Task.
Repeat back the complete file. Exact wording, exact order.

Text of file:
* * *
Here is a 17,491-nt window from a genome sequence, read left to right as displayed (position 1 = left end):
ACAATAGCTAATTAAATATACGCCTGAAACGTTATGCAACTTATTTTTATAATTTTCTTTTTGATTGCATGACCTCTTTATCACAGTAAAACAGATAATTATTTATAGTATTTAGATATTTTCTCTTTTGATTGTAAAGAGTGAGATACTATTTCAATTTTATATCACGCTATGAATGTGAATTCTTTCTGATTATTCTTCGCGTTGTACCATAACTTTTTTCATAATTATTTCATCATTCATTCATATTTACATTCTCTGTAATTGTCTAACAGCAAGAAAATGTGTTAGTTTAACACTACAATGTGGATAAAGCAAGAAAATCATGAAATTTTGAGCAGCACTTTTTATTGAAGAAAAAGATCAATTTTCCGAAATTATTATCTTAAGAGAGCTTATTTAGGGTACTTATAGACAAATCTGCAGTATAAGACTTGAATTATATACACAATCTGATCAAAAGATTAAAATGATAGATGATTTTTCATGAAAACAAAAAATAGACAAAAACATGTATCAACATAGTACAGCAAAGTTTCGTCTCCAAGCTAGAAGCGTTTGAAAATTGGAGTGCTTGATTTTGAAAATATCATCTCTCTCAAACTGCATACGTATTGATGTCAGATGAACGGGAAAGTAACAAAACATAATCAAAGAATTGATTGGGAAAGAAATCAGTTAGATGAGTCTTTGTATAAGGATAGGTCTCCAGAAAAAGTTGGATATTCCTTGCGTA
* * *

Here is a 17,491-nt window from a genome sequence, read left to right as displayed (position 1 = left end):
ACAATAGCTAATTAAATATACGCCTGAAACGTTATGCAACTTATTTTTATAATTTTCTTTTTGATTGCATGACCTCTTTATCACAGTAAAACAGATAATTATTTATAGTATTTAGATATTTTCTCTTTTGATTGTAAAGAGTGAGATACTATTTCAATTTTATATCACGCTATGAATGTGAATTCTTTCTGATTATTCTTCGCGTTGTACCATAACTTTTTTCATAATTATTTCATCATTCATTCATATTTACATTCTCTGTAATTGTCTAACAGCAAGAAAATGTGTTAGTTTAACACTACAATGTGGATAAAGCAAGAAAATCATGAAATTTTGAGCAGCACTTTTTATTGAAGAAAAAGATCAATTTTCCGAAATTATTATCTTAAGAGAGCTTATTTAGGGTACTTATAGACAAATCTGCAGTATAAGACTTGAATTATATACACAATCTGATCAAAAGATTAAAATGATAGATGATTTTTCATGAAAACAAAAAATAGACAAAAACATGTATCAACATAGTACAGCAAAGTTTCGTCTCCAAGCTAGAAGCGTTTGAAAATTGGAGTGCTTGATTTTGAAAATATCATCTCTCTCAAACTGCATACGTATTGATGTCAGATGAACGGGAAAGTAACAAAACATAATCAAAGAATTGATTGGGAAAGAAATCAGTTAGATGAGTCTTTGTATAAGGATAGGTCTCCAGAAAAAGTTGGATATTCCTTGCGTA